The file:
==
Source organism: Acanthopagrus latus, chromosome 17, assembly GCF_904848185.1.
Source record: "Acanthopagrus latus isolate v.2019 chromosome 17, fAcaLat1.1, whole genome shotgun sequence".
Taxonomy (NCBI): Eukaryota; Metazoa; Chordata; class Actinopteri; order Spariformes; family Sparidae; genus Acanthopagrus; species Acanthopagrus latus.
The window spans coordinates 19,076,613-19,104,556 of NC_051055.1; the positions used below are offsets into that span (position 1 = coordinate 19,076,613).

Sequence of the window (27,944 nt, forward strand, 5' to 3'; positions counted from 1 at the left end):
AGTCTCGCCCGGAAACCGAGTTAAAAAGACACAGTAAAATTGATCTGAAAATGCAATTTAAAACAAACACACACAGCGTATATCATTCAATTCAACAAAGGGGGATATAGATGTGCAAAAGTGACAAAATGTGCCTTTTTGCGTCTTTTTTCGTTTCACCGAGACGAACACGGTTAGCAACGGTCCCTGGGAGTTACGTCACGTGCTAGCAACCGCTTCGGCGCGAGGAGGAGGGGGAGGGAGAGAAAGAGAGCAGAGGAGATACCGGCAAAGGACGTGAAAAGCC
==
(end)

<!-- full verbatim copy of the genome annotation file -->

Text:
Source organism: Acanthopagrus latus, chromosome 17, assembly GCF_904848185.1.
Source record: "Acanthopagrus latus isolate v.2019 chromosome 17, fAcaLat1.1, whole genome shotgun sequence".
Taxonomy (NCBI): Eukaryota; Metazoa; Chordata; class Actinopteri; order Spariformes; family Sparidae; genus Acanthopagrus; species Acanthopagrus latus.
The window spans coordinates 19,076,613-19,104,556 of NC_051055.1; the positions used below are offsets into that span (position 1 = coordinate 19,076,613).

Sequence of the window (27,944 nt, forward strand, 5' to 3'; positions counted from 1 at the left end):
AGTCTCGCCCGGAAACCGAGTTAAAAAGACACAGTAAAATTGATCTGAAAATGCAATTTAAAACAAACACACACAGCGTATATCATTCAATTCAACAAAGGGGGATATAGATGTGCAAAAGTGACAAAATGTGCCTTTTTGCGTCTTTTTTCGTTTCACCGAGACGAACACGGTTAGCAACGGTCCCTGGGAGTTACGTCACGTGCTAGCAACCGCTTCGGCGCGAGGAGGAGGGGGAGGGAGAGAAAGAGAGCAGAGGAGATACCGGCAAAGGACGTGAAAAGCC